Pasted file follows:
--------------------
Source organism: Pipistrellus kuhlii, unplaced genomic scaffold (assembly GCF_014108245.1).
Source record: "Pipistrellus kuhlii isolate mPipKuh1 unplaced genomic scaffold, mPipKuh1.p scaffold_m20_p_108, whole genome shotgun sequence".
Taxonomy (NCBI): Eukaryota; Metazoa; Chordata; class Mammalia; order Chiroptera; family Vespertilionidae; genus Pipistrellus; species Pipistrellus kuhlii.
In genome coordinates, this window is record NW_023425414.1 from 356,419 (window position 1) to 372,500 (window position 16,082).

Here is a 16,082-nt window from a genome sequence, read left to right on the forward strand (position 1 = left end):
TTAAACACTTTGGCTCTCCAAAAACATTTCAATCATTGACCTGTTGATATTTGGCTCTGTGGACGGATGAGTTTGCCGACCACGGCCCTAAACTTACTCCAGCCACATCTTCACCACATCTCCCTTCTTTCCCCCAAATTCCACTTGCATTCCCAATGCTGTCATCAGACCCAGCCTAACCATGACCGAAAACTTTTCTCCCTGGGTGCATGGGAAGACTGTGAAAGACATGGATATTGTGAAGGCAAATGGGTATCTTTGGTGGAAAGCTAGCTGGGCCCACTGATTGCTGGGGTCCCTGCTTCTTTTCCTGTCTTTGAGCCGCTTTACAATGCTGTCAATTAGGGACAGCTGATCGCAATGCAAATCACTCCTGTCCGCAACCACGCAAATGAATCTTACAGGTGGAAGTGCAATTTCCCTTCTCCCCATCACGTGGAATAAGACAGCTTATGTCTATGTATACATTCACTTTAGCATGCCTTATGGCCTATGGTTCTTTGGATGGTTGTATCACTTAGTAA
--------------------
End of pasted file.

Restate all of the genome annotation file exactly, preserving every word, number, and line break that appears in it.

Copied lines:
Source organism: Pipistrellus kuhlii, unplaced genomic scaffold (assembly GCF_014108245.1).
Source record: "Pipistrellus kuhlii isolate mPipKuh1 unplaced genomic scaffold, mPipKuh1.p scaffold_m20_p_108, whole genome shotgun sequence".
Taxonomy (NCBI): Eukaryota; Metazoa; Chordata; class Mammalia; order Chiroptera; family Vespertilionidae; genus Pipistrellus; species Pipistrellus kuhlii.
In genome coordinates, this window is record NW_023425414.1 from 356,419 (window position 1) to 372,500 (window position 16,082).

Here is a 16,082-nt window from a genome sequence, read left to right on the forward strand (position 1 = left end):
TTAAACACTTTGGCTCTCCAAAAACATTTCAATCATTGACCTGTTGATATTTGGCTCTGTGGACGGATGAGTTTGCCGACCACGGCCCTAAACTTACTCCAGCCACATCTTCACCACATCTCCCTTCTTTCCCCCAAATTCCACTTGCATTCCCAATGCTGTCATCAGACCCAGCCTAACCATGACCGAAAACTTTTCTCCCTGGGTGCATGGGAAGACTGTGAAAGACATGGATATTGTGAAGGCAAATGGGTATCTTTGGTGGAAAGCTAGCTGGGCCCACTGATTGCTGGGGTCCCTGCTTCTTTTCCTGTCTTTGAGCCGCTTTACAATGCTGTCAATTAGGGACAGCTGATCGCAATGCAAATCACTCCTGTCCGCAACCACGCAAATGAATCTTACAGGTGGAAGTGCAATTTCCCTTCTCCCCATCACGTGGAATAAGACAGCTTATGTCTATGTATACATTCACTTTAGCATGCCTTATGGCCTATGGTTCTTTGGATGGTTGTATCACTTAGTAA